I am often asked how long I have been doing calligraphy and how I got interested in the first place.
As a youngster, the only books in the house were a 10 volume Arthur Mee Childrens Encyclopaedia. The many articles and illustrations of ancient civilisations, carvings and manuscripts that I found there really fuelled my imagination and have been my inspiration to this day.
At about age eleven I was lucky enough to have an art teacher who had a great interest in calligraphy / lettering. He taught us a form of italic and issued licences to those of us who became proficient enough, to use it in the classroom. To my great shame, I never attained the standard required and so, was not allowed to use italics to write my essays and compositions. I did, however, at that early age, have my own fountain pen. I don’t remember how I came by it, but it was probably a Christmas or Birthday present. This pen was an Osmiroid 65 with a medium italic nib and I was soon in great demand in the neighbourhood to write cards and envelopes and suchlike, but my first real commission, for which I received one shilling, was The Lord’s Prayer written in a spiral. That pen was lost some time ago but I found another on eBay complete with ten nibs. Writing with it really brings back memories. One other thing I was taught at that time has been a great help all through my life. When drawing or colouring letters, don’t turn the paper to give better access to the brush, crayon or whatever. One day you might have to put your letters on a wall, so learn to always work in the one position.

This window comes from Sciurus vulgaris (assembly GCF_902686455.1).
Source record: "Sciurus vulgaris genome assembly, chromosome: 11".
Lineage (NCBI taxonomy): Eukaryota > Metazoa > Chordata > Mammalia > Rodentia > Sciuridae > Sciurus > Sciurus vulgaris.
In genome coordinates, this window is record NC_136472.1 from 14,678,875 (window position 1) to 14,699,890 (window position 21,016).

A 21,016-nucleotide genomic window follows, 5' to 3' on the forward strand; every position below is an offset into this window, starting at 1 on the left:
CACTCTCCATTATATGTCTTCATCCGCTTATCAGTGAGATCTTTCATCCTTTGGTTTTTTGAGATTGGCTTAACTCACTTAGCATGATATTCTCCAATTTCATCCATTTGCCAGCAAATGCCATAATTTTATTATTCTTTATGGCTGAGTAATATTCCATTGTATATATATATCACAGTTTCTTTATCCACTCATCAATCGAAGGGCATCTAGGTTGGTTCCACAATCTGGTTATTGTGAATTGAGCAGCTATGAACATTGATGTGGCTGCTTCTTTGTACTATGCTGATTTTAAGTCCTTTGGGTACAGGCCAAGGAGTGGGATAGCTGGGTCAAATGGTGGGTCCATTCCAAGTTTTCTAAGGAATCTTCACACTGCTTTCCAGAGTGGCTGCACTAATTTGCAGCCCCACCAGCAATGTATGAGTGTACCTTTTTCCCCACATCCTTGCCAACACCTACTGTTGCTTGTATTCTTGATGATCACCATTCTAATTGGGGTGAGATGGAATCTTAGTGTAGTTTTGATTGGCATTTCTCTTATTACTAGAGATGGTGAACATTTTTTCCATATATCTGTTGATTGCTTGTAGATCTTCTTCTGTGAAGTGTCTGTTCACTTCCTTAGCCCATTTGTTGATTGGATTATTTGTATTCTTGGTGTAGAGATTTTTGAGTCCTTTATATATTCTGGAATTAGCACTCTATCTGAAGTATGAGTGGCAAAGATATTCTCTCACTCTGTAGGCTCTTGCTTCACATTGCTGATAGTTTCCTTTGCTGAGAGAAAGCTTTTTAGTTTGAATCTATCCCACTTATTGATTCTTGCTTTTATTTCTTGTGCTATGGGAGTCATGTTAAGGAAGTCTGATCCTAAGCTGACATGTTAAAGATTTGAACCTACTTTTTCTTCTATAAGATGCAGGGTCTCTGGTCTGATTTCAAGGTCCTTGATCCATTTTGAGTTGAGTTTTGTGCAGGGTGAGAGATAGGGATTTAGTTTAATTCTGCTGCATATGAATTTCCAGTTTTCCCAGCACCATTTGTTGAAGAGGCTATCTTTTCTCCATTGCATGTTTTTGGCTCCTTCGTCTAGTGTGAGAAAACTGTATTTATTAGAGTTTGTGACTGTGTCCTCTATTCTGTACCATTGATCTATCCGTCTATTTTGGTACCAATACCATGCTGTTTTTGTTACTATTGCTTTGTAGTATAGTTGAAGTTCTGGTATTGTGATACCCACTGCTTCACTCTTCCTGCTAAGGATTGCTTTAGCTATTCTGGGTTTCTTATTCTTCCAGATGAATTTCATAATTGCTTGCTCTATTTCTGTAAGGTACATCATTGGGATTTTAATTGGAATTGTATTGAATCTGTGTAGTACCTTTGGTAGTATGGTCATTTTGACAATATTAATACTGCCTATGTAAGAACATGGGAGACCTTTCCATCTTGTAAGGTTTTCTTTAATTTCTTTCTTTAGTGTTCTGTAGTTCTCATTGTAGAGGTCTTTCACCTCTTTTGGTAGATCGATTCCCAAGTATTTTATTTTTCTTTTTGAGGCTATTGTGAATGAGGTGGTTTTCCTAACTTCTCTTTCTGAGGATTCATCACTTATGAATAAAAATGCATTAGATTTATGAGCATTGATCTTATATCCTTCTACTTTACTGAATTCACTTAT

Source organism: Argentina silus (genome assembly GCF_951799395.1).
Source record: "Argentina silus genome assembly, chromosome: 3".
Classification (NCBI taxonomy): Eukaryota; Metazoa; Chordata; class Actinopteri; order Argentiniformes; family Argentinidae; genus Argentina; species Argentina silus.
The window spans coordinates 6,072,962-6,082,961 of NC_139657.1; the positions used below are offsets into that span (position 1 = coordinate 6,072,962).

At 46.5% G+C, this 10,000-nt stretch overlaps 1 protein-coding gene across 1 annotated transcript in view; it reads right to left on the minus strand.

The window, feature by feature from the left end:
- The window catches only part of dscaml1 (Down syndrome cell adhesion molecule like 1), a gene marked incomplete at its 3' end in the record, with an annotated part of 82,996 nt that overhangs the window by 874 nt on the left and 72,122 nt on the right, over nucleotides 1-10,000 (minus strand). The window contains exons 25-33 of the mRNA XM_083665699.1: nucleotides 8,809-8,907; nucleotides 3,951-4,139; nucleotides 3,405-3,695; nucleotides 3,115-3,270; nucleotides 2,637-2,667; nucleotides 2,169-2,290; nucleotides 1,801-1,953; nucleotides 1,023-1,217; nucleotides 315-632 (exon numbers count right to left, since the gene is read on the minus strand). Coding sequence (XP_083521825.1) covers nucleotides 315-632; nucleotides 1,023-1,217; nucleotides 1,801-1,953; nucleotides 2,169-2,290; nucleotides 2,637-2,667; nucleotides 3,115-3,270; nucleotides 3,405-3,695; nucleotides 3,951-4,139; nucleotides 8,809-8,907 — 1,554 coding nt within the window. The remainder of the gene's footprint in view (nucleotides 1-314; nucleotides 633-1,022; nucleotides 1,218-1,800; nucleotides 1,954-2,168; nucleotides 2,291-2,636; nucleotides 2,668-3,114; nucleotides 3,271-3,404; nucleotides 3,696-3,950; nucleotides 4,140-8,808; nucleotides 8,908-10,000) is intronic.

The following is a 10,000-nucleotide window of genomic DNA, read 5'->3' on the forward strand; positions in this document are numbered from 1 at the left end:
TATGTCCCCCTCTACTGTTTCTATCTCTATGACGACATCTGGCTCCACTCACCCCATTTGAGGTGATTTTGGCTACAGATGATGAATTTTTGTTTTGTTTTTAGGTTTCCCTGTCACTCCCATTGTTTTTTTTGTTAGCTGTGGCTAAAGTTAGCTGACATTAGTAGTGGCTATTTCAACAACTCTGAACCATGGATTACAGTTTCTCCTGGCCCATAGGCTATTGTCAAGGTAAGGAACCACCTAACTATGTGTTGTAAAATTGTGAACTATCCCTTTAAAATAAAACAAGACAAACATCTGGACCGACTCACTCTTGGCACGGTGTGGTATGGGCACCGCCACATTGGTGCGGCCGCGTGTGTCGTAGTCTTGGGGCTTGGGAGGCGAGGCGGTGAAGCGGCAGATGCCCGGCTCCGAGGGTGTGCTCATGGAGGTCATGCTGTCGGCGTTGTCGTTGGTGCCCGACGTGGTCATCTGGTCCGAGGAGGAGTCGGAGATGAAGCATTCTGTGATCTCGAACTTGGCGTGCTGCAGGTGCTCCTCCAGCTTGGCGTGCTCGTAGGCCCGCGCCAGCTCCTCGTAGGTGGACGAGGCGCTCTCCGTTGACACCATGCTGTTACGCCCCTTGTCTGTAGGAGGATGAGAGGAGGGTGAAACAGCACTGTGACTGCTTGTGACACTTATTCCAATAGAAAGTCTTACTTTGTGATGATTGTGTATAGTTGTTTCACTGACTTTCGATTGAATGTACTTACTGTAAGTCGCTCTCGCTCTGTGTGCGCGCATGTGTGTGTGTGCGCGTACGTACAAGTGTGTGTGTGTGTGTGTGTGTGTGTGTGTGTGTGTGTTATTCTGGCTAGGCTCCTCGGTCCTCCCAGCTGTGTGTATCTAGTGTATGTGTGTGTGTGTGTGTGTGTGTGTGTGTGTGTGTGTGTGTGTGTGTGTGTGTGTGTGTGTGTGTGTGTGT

Not my first commission, but very similar.
Here are a number of links and videos all with a view to teaching children to enjoy the making of good letters. Whether you are a teacher, or a youngster, or an older beginner, there will be much here to stir the interest and get you or your class started . Don’t forget the links to Lessons on the right of this page.
This first one is from the Monica Dengo calligraphy teaching site. In Italian but the enthusiasm shines through just the same.
The French believe that giving children the ability to write will free their minds to perform creatively throughout their lives. So they teach handwriting as a subject in its own right.And they teach handwriting in a uniform way throughout primary schools, using traditional calligraphy to produce a distinctive, ornate hand.This programme visits a school in Lyon to see how students in Year 1 and Year 6 develop this ability.
Home Education Resources Free printable practice sheets
Alphabet Handwriting worksheets plus colouring pages etc.
See also the rest of the series
See also the rest of the series
As I come across new material on this subject, I shall add it on, so keep watching this space.
Graduation of the first Children’s Group at the Russian Contemporary Museum Of Calligraphy.
Meanwhile, colouring ready made letters is a good way of getting a feel for letterform, so here are a few to play with. Print them off and have fun.
Please let me know if there is anything you are unsure of. If I don’t know the answer, I’m sure to know someone who does.